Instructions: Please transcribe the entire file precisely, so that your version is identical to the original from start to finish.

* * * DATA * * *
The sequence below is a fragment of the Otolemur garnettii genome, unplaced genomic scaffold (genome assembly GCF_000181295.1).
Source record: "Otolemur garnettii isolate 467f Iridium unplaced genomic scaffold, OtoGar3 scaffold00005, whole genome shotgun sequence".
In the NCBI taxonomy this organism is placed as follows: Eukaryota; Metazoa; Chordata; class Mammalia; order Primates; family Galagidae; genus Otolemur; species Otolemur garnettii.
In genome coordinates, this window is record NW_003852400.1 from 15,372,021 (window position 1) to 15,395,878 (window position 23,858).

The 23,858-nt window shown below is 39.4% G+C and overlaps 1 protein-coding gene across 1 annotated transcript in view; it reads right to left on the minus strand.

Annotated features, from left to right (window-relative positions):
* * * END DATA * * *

The sequence below is a fragment of the Otolemur garnettii genome, unplaced genomic scaffold (genome assembly GCF_000181295.1).
Source record: "Otolemur garnettii isolate 467f Iridium unplaced genomic scaffold, OtoGar3 scaffold00005, whole genome shotgun sequence".
In the NCBI taxonomy this organism is placed as follows: Eukaryota; Metazoa; Chordata; class Mammalia; order Primates; family Galagidae; genus Otolemur; species Otolemur garnettii.
In genome coordinates, this window is record NW_003852400.1 from 15,372,021 (window position 1) to 15,395,878 (window position 23,858).

The 23,858-nt window shown below is 39.4% G+C and overlaps 1 protein-coding gene across 1 annotated transcript in view; it reads right to left on the minus strand.

Annotated features, from left to right (window-relative positions):